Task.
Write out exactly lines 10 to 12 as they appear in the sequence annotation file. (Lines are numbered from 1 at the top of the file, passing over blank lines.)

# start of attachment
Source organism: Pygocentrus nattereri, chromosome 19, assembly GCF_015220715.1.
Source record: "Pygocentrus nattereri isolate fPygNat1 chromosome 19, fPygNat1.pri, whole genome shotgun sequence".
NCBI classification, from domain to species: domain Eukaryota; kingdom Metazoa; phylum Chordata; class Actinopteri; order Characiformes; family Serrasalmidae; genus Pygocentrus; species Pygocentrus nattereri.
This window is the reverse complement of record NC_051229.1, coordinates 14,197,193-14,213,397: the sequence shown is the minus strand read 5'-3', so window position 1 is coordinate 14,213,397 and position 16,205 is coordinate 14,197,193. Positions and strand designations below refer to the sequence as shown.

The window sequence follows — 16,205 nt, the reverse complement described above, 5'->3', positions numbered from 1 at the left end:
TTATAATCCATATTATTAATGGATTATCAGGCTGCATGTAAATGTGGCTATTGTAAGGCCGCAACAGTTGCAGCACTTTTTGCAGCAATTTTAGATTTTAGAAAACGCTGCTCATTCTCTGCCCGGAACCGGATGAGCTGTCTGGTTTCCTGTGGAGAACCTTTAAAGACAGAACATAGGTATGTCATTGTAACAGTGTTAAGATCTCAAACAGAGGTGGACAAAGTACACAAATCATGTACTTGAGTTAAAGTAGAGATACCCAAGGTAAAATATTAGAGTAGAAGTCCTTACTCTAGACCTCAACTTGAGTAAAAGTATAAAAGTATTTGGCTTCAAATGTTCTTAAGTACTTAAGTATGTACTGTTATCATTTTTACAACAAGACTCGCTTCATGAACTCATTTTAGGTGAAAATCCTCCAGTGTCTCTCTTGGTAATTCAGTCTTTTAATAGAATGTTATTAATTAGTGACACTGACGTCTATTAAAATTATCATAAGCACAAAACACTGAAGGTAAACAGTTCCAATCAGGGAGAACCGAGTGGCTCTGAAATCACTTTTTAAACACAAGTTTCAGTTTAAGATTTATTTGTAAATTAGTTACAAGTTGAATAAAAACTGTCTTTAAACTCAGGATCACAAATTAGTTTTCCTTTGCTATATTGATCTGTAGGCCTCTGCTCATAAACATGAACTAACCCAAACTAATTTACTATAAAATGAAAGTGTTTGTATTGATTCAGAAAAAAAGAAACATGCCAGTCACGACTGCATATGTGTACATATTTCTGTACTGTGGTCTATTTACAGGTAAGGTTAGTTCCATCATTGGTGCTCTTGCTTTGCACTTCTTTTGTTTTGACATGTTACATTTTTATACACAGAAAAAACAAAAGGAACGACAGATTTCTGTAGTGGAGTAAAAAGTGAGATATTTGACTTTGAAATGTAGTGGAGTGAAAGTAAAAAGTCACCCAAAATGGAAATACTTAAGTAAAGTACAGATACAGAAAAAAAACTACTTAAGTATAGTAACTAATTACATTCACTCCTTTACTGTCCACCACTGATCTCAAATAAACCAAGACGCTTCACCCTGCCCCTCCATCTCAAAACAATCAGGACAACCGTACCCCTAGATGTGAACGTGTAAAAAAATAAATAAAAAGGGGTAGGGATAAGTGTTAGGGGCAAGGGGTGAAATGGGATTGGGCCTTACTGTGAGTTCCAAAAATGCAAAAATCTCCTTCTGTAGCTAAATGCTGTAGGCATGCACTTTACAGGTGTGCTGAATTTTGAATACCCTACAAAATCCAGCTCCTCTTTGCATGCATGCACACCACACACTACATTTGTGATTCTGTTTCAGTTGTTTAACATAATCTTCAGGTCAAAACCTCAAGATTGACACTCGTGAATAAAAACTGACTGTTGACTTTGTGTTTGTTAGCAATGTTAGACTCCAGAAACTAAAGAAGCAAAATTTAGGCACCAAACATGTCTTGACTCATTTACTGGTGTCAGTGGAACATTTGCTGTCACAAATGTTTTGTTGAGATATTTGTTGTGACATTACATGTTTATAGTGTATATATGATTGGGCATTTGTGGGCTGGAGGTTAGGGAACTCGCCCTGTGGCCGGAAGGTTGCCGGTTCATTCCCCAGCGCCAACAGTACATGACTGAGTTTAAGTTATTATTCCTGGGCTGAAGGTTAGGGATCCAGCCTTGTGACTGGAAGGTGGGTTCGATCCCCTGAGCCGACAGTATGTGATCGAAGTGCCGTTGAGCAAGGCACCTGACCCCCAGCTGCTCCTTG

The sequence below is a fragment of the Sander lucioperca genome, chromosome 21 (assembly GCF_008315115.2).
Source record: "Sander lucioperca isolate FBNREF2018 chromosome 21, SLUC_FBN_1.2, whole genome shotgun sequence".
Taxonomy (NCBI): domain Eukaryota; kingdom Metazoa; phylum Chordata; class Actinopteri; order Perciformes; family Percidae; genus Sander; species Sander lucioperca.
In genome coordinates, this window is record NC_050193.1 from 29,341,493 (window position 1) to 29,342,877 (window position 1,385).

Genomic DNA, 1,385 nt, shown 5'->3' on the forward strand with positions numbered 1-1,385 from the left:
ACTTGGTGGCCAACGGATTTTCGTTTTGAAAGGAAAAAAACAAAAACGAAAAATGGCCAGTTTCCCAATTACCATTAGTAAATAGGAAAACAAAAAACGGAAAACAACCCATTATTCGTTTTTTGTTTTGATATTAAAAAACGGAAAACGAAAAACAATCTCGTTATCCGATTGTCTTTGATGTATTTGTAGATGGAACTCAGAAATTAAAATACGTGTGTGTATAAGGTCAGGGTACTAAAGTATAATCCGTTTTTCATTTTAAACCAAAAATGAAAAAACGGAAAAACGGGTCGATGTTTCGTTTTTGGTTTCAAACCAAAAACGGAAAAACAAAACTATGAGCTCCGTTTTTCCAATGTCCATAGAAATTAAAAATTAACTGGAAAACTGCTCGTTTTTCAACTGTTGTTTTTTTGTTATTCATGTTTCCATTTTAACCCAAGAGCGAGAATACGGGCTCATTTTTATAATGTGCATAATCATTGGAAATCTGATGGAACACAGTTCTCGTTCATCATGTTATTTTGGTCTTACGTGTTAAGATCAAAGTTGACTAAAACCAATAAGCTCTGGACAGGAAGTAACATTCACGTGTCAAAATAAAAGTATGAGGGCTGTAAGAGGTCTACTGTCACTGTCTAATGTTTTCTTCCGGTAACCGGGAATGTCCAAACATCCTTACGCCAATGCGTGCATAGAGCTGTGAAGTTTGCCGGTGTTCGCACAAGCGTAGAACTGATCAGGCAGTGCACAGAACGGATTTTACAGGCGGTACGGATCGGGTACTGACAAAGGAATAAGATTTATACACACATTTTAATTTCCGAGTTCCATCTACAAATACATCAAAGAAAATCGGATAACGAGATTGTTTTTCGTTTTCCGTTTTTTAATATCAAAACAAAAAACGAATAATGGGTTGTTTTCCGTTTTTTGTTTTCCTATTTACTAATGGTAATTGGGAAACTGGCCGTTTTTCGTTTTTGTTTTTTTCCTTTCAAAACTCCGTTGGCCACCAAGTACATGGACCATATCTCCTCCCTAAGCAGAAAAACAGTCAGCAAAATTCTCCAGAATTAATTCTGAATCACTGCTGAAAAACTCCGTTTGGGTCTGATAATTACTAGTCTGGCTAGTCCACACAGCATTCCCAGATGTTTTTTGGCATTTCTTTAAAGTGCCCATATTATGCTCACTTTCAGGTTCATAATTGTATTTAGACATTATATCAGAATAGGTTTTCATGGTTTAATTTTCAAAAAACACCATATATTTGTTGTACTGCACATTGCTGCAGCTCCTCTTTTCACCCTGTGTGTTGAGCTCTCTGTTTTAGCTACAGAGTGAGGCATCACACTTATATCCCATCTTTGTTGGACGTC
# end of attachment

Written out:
In genome coordinates, this window is record NC_050193.1 from 29,341,493 (window position 1) to 29,342,877 (window position 1,385).

Genomic DNA, 1,385 nt, shown 5'->3' on the forward strand with positions numbered 1-1,385 from the left:
ACTTGGTGGCCAACGGATTTTCGTTTTGAAAGGAAAAAAACAAAAACGAAAAATGGCCAGTTTCCCAATTACCATTAGTAAATAGGAAAACAAAAAACGGAAAACAACCCATTATTCGTTTTTTGTTTTGATATTAAAAAACGGAAAACGAAAAACAATCTCGTTATCCGATTGTCTTTGATGTATTTGTAGATGGAACTCAGAAATTAAAATACGTGTGTGTATAAGGTCAGGGTACTAAAGTATAATCCGTTTTTCATTTTAAACCAAAAATGAAAAAACGGAAAAACGGGTCGATGTTTCGTTTTTGGTTTCAAACCAAAAACGGAAAAACAAAACTATGAGCTCCGTTTTTCCAATGTCCATAGAAATTAAAAATTAACTGGAAAACTGCTCGTTTTTCAACTGTTGTTTTTTTGTTATTCATGTTTCCATTTTAACCCAAGAGCGAGAATACGGGCTCATTTTTATAATGTGCATAATCATTGGAAATCTGATGGAACACAGTTCTCGTTCATCATGTTATTTTGGTCTTACGTGTTAAGATCAAAGTTGACTAAAACCAATAAGCTCTGGACAGGAAGTAACATTCACGTGTCAAAATAAAAGTATGAGGGCTGTAAGAGGTCTACTGTCACTGTCTAATGTTTTCTTCCGGTAACCGGGAATGTCCAAACATCCTTACGCCAATGCGTGCATAGAGCTGTGAAGTTTGCCGGTGTTCGCACAAGCGTAGAACTGATCAGGCAGTGCACAGAACGGATTTTACAGGCGGTACGGATCGGGTACTGACAAAGGAATAAGATTTATACACACATTTTAATTTCCGAGTTCCATCTACAAATACATCAAAGAAAATCGGATAACGAGATTGTTTTTCGTTTTCCGTTTTTTAATATCAAAACAAAAAACGAATAATGGGTTGTTTTCCGTTTTTTGTTTTCCTATTTACTAATGGTAATTGGGAAACTGGCCGTTTTTCGTTTTTGTTTTTTTCCTTTCAAAACTCCGTTGGCCACCAAGTACATGGACCATATCTCCTCCCTAAGCAGAAAAACAGTCAGCAAAATTCTCCAGAATTAATTCTGAATCACTGCTGAAAAACTCCGTTTGGGTCTGATAATTACTAGTCTGGCTAGTCCACACAGCATTCCCAGATGTTTTTTGGCATTTCTTTAAAGTGCCCATATTATGCTCACTTTCAGGTTCATAATTGTATTTAGACATTATATCAGAATAGGTTTTCATGGTTTAATTTTCAAAAAACACCATATATTTGTTGTACTGCACATTGCTGCAGCTCCTCTTTTCACCCTGTGTGTTGAGCTCTCTGTTTTAGCTACAGAGTGAGGCATCACACTTATATCCCATCTTTGTTGGACGTC